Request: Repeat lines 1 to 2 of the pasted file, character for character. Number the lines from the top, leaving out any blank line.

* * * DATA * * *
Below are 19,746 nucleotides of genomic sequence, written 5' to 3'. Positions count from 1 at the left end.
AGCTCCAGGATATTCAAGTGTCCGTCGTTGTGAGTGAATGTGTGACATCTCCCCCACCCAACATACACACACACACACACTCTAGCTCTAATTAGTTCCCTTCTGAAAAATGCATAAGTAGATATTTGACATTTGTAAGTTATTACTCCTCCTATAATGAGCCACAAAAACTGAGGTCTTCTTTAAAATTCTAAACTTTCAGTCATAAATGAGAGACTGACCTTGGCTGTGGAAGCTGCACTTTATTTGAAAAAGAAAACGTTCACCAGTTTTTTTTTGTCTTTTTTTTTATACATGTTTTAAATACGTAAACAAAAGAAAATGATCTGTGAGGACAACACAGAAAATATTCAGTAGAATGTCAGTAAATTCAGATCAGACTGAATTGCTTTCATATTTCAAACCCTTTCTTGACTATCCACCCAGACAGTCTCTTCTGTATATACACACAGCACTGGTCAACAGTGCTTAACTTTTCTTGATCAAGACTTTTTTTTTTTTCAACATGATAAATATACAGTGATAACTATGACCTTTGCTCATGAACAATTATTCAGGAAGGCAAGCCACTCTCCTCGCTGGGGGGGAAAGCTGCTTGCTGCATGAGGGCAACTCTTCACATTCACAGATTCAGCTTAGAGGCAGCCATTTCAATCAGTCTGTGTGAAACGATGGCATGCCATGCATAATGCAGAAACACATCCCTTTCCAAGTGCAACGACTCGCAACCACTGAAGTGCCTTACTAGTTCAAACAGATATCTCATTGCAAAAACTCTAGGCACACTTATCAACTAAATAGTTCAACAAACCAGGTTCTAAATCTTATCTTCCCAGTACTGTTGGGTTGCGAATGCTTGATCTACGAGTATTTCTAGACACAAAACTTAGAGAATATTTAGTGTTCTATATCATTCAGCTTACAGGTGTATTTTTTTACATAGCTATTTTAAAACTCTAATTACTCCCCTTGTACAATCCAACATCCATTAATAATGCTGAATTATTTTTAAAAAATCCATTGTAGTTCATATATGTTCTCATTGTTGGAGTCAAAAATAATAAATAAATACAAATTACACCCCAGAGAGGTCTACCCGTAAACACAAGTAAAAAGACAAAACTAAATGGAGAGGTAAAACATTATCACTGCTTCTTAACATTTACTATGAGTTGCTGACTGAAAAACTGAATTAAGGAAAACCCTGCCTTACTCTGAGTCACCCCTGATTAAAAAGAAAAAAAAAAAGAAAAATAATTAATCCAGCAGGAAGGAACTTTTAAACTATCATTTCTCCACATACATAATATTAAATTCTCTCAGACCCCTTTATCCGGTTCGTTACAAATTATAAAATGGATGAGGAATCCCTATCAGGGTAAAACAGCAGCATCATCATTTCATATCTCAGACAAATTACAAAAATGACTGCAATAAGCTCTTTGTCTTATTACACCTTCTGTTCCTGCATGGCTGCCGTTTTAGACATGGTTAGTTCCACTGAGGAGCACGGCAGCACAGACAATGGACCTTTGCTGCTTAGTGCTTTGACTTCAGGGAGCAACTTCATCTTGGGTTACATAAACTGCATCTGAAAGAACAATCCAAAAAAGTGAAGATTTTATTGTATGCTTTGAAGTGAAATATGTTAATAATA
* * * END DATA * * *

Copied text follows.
Below are 19,746 nucleotides of genomic sequence, written 5' to 3'. Positions count from 1 at the left end.
AGCTCCAGGATATTCAAGTGTCCGTCGTTGTGAGTGAATGTGTGACATCTCCCCCACCCAACATACACACACACACACACTCTAGCTCTAATTAGTTCCCTTCTGAAAAATGCATAAGTAGATATTTGACATTTGTAAGTTATTACTCCTCCTATAATGAGCCACAAAAACTGAGGTCTTCTTTAAAATTCTAAACTTTCAGTCATAAATGAGAGACTGACCTTGGCTGTGGAAGCTGCACTTTATTTGAAAAAGAAAACGTTCACCAGTTTTTTTTTGTCTTTTTTTTTATACATGTTTTAAATACGTAAACAAAAGAAAATGATCTGTGAGGACAACACAGAAAATATTCAGTAGAATGTCAGTAAATTCAGATCAGACTGAATTGCTTTCATATTTCAAACCCTTTCTTGACTATCCACCCAGACAGTCTCTTCTGTATATACACACAGCACTGGTCAACAGTGCTTAACTTTTCTTGATCAAGACTTTTTTTTTTTTCAACATGATAAATATACAGTGATAACTATGACCTTTGCTCATGAACAATTATTCAGGAAGGCAAGCCACTCTCCTCGCTGGGGGGGAAAGCTGCTTGCTGCATGAGGGCAACTCTTCACATTCACAGATTCAGCTTAGAGGCAGCCATTTCAATCAGTCTGTGTGAAACGATGGCATGCCATGCATAATGCAGAAACACATCCCTTTCCAAGTGCAACGACTCGCAACCACTGAAGTGCCTTACTAGTTCAAACAGATATCTCATTGCAAAAACTCTAGGCACACTTATCAACTAAATAGTTCAACAAACCAGGTTCTAAATCTTATCTTCCCAGTACTGTTGGGTTGCGAATGCTTGATCTACGAGTATTTCTAGACACAAAACTTAGAGAATATTTAGTGTTCTATATCATTCAGCTTACAGGTGTATTTTTTTACATAGCTATTTTAAAACTCTAATTACTCCCCTTGTACAATCCAACATCCATTAATAATGCTGAATTATTTTTAAAAAATCCATTGTAGTTCATATATGTTCTCATTGTTGGAGTCAAAAATAATAAATAAATACAAATTACACCCCAGAGAGGTCTACCCGTAAACACAAGTAAAAAGACAAAACTAAATGGAGAGGTAAAACATTATCACTGCTTCTTAACATTTACTATGAGTTGCTGACTGAAAAACTGAATTAAGGAAAACCCTGCCTTACTCTGAGTCACCCCTGATTAAAAAGAAAAAAAAAAAGAAAAATAATTAATCCAGCAGGAAGGAACTTTTAAACTATCATTTCTCCACATACATAATATTAAATTCTCTCAGACCCCTTTATCCGGTTCGTTACAAATTATAAAATGGATGAGGAATCCCTATCAGGGTAAAACAGCAGCATCATCATTTCATATCTCAGACAAATTACAAAAATGACTGCAATAAGCTCTTTGTCTTATTACACCTTCTGTTCCTGCATGGCTGCCGTTTTAGACATGGTTAGTTCCACTGAGGAGCACGGCAGCACAGACAATGGACCTTTGCTGCTTAGTGCTTTGACTTCAGGGAGCAACTTCATCTTGGGTTACATAAACTGCATCTGAAAGAACAATCCAAAAAAGTGAAGATTTTATTGTATGCTTTGAAGTGAAATATGTTAATAATA